The impact of the changes to the News Feed were also felt in Cambodia. Months into the experiment (Facebook hasn’t said when it will end), Cambodians still don’t know where to find trusted, established news on Facebook, said Stuart White, editor of The Phnom Penh Post, an English-language newspaper.
Nongovernmental organisations working on issues such as education and health care also complained that the changes broke down lines of communication to Cambodians in need.
Facebook has become particularly important in Cambodia. The country’s leader, Hun Sen, has cracked down on political opponents, activists and media, effectively transforming the struggling democracy into a one-party state. Journalists have been arrested, newspapers have been shut down, and Facebook has emerged as an important, more independent channel for information.
That is, if you can find that information. White recalled a conversation this month with a friend who casually observed the lack of political conversation on Facebook.
“He said he thought the government had banned politics on Facebook,” White said. “He had no idea that Facebook had created Explore or was placing news there. He’s a young, urbanite, English-speaking Cambodian. If he didn’t know about it, what do you think the effects are on other parts of the country?”
In Bolivia, the alterations to the News Feed also occurred in a country where the government and the press have found themselves at odds, with news sites like Página Siete frequently criticising Morales, a left-wing populist who has accumulated enormous power since being elected president in 2006.
“We became the only media to take on the government,” said Rodolfo Huallpa, the web editor of Página Siete. Half the site’s traffic came from social media, with the lion’s share of that from Facebook, he said. Since Explore was introduced, overall web traffic to the site has dropped 20 percent.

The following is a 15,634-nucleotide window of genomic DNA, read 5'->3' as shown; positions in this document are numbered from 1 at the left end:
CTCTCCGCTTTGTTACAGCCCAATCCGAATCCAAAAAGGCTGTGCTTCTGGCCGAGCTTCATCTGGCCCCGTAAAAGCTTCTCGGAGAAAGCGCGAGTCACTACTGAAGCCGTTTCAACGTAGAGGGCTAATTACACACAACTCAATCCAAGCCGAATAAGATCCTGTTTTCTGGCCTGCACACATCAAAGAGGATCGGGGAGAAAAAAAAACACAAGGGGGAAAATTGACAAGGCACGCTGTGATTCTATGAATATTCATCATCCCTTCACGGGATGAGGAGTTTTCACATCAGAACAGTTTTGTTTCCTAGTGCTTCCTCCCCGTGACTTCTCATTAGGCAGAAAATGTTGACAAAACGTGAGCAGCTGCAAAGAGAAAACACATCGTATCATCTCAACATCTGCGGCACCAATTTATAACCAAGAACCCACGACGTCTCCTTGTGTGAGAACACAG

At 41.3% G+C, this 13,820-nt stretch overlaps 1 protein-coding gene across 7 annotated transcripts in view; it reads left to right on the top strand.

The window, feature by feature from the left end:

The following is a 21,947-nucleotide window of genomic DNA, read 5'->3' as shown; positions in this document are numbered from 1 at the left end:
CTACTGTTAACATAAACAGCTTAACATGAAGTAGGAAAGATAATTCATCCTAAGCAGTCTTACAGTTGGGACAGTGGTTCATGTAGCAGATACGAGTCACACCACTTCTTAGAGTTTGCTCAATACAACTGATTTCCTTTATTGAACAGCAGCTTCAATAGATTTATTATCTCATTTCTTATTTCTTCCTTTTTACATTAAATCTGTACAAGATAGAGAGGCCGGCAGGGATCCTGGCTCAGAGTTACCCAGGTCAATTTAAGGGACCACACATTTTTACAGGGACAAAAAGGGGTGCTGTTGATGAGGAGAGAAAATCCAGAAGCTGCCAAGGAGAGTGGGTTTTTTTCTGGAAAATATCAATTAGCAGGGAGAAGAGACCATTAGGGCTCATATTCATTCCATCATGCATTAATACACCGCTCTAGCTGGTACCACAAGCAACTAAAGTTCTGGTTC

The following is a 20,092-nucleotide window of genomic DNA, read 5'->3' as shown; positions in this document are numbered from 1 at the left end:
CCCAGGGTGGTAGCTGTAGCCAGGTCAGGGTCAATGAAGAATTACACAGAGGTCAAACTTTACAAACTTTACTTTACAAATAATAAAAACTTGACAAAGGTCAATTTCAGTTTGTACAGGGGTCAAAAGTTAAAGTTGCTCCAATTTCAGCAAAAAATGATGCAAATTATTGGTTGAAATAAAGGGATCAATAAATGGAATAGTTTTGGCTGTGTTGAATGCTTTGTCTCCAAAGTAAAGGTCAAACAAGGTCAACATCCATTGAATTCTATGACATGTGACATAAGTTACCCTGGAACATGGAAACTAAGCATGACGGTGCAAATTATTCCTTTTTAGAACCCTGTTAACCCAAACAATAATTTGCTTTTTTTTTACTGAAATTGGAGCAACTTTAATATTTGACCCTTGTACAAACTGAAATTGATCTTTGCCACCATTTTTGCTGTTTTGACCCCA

The loss of visitors from Facebook was readily apparent in October, and Huallpa could communicate with Facebook only through a customer service form letter. He received an automatic reply in return.
After complaints from other outlets, Facebook eventually released a statement on a blog in Spanish explaining the Explore feature and the testing being done in Bolivia and other countries. But Facebook offered no means to contact it, Huallpa said.
“We can’t talk to Zuckerberg, we can’t even talk to a customer service representative,” said Isabel Mercado, the editor of Página Siete, referring to Facebook’s chief executive, Mark Zuckerberg.
The Explore experiment has reduced traffic by 30 to 60 percent at the website of Los Tiempos, the main newspaper of Cochabamba, the country’s fourth-largest city, said Fabiola Chambi, the publication’s web editor.
Chambi, however, fears the main consequence of the Explore function will be deepening polarisation in a country already divided by ideology. “It’s good to see things from your friends and your family, but there needs to be diversity of information,” she said. “The miscellany is good.”
Bolivia has also seen an increase in fake news as the established news sites are tucked behind the Explore function.
During nationwide judicial elections in December, one post widely shared on Facebook claimed to be from an election official saying votes would be valid only if an X was marked next to the candidate’s name. Another post that day said government officials had put pens with erasable ink in the voting booths.
Vladimir Tirado, a social media expert in Bolivia, said the government might simply begin paying for posts to appear on users’ News Feeds, an option that he said most newsrooms could not afford.
“Whoever has more money will appear more,” Tirado said. “In this sense, the government will certainly win.”
Chambi of Los Tiempos said her newsroom hardly had enough money to pay its journalists to report stories, let alone to distribute them as paid posts on Facebook. The situation has left her uneasy about the role that the tech giant may play in her country.
“It’s a private company — they have the right to do as they please, of course,” she said. “But the first question we asked is ‘Why Bolivia?’ And we don’t even have the possibility of asking why. Why us?”